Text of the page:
The above Argentinian PSA got me all verklempt. It shows a series of transgender Argentinians talking about how it feels to have the name on one’s ID not match one’s identity. It’s in Spanish, with English subtitles added after-the-fact by Blabbeando (the link comes via Charlie Glickman at Good Vibrations). With its perky, music, straightforward speech and from-the-heart feel, it celebrates trans rights beautifully…and it’s on television.
The PSA is part of a campaign to support Argentina’s Transgender Identity Law, currently being considered by the Argentinian Senate. The bill is meant, among other things, to make it easier to change the gender on one’s ID without proof of gender reassignment surgery. The gorgeous PSA was produced by a federation of Argentinian LGBT rights organizations (you can see all their logos at the end).
Argentina has a remarkable LGBT rights record in recent years. Same-sex marriage was legalized there in the summer, 2010, following a 2009 court ruling that allowed two men to marry — the first in Latin America. Gays and lesbians can serve openly in the Argentinian military. Even in prisons, officials are required to allow conjugal visits between LGBT inmates and their partners.
It wasn’t always thus in Argentina, with raids on gay bars occurring at least into the late ’90s — well after the end of the military dictatorship, which crashed in the early 1980s. Change in Argentina may seem to have come about rapidly, but it’s taken hard work by activists and lawmakers.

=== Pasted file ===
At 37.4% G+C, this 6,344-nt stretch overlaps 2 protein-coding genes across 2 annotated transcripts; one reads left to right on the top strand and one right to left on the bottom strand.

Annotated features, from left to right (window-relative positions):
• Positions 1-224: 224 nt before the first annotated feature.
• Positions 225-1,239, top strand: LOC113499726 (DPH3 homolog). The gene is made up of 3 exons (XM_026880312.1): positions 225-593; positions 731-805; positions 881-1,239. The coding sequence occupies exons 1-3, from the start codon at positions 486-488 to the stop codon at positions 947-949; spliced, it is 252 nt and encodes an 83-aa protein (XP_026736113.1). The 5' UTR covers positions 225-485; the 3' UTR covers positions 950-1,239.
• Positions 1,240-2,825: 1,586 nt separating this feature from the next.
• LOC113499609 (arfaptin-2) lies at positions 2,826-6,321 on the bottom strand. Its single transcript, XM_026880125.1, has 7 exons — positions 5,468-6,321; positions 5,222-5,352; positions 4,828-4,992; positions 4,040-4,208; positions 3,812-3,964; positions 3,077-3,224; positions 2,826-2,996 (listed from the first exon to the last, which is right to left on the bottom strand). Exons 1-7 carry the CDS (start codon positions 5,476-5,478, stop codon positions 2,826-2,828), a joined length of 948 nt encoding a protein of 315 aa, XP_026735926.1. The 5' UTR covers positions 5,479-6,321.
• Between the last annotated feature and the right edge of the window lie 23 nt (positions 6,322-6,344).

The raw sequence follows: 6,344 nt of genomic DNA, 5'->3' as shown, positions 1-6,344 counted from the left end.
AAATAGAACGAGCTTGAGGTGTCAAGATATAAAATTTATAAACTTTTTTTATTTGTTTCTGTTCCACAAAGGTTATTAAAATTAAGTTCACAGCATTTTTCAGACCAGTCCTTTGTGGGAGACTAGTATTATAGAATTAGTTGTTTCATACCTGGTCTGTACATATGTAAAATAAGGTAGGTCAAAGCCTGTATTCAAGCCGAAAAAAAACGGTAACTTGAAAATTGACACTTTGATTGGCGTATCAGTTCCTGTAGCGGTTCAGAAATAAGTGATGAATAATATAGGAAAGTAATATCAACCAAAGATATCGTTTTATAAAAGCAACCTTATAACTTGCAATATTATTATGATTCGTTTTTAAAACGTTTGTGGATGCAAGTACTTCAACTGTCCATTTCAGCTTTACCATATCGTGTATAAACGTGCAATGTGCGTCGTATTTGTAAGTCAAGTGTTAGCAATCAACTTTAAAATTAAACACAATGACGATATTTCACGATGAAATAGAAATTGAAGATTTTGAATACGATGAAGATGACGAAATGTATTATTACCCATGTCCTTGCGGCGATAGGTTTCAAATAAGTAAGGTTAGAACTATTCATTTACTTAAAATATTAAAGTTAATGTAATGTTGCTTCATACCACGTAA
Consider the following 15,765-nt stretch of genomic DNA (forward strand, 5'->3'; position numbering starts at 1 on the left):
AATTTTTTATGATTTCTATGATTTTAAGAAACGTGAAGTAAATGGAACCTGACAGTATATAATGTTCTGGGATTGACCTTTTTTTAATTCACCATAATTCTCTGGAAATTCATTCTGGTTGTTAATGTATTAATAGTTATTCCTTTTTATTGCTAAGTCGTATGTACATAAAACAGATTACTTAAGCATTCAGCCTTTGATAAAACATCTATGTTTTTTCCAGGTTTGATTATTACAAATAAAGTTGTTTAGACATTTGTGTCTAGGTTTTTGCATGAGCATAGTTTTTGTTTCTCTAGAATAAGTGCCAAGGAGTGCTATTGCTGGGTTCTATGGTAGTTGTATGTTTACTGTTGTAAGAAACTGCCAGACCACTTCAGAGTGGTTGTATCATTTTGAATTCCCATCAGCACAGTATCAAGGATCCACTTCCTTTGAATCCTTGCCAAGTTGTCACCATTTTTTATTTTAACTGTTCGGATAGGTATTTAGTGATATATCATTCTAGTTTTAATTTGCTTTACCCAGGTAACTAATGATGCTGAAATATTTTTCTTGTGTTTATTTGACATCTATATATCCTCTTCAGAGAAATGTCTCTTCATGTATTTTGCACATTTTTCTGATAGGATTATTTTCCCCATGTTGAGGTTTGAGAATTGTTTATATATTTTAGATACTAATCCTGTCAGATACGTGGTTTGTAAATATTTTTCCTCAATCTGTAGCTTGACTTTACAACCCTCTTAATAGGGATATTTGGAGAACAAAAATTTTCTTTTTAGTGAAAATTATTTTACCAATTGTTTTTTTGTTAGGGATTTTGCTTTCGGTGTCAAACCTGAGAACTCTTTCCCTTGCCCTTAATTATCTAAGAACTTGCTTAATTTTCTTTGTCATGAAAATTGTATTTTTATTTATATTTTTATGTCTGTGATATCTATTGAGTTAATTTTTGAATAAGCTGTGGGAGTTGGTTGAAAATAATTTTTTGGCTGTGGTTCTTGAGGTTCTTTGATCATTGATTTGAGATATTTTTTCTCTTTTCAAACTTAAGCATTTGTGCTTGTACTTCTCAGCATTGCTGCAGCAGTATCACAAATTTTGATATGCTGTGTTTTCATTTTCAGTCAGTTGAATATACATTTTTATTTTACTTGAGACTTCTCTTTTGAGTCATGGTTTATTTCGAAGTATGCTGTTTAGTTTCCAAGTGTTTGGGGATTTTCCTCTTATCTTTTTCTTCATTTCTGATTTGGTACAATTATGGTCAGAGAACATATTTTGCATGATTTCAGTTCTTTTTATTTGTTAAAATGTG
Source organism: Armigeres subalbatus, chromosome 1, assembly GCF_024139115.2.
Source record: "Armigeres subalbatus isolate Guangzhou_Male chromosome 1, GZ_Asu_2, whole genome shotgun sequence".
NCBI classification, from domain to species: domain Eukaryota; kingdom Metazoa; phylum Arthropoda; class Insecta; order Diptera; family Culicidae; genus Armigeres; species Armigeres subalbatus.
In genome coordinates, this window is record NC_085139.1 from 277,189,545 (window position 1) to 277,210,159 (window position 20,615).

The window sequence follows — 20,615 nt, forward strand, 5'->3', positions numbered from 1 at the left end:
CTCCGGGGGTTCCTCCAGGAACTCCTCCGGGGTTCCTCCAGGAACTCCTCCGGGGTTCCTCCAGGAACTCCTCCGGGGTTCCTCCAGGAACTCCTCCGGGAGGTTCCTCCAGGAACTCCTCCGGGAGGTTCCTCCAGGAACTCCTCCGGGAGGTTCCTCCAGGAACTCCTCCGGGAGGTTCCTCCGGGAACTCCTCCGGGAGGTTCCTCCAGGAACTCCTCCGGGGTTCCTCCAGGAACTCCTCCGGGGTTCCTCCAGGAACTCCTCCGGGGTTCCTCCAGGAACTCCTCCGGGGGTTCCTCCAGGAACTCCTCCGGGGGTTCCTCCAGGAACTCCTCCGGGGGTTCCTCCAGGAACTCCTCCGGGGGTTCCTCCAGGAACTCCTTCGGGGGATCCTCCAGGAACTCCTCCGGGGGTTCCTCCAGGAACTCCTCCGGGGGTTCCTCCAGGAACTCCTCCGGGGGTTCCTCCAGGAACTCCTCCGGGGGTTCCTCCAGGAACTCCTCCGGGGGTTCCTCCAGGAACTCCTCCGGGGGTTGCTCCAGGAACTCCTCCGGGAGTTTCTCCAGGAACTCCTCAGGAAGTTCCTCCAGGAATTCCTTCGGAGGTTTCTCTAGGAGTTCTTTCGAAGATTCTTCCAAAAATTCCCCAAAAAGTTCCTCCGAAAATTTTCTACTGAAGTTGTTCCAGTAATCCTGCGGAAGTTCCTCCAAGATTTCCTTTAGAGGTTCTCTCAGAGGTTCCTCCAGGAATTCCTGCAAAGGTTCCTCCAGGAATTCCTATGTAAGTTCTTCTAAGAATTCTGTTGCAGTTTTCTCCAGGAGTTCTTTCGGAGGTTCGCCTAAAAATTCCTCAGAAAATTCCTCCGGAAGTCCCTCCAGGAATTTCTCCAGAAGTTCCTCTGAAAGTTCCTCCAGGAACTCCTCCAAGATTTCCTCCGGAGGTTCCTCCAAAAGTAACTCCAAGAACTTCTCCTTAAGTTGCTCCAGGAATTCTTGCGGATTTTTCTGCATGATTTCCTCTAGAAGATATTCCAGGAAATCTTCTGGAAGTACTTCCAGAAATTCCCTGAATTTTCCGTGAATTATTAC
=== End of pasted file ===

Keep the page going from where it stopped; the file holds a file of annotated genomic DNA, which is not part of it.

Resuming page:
That’s why PSAs like the two following are felt necessary by an Argentinian provincial rights advocacy group. They are so Orwellian (particularly the first one, with the cops) that they made me feel physically ill watching them. The truly disturbing thing is that it wasn’t all that long ago in the United States that this kind of harassment was extremely common, and it’s still all too common…as I’m sure it is in Argentina.
According to Blabbeando, those two PSAs above come from an organization called the Observatory for the Promotion of Sexual Diversity Rights in Salta (Salta being a city and province in Northwestern Argentina). They were supported by United Nations grants, and are intended to promote the sexual diversity rights clause in the Salta provincial constitution.
If those last two PSAs creeped you out, this last one may cheer you up a bit. It came out during Argentinan LGBT rights groups’ (successful) 2010 campaign for same-sex marriage. This PSA is from the LGBT Federation of Argentina, and it’s so adorable it makes me squee. Imagine a diamond commercial without the crappy commodity politics — that is to say with shy, trembling expressions of heartfelt love instead of blood diamonds. Then populate it with hot Argentinians.
I think you’d get something like this: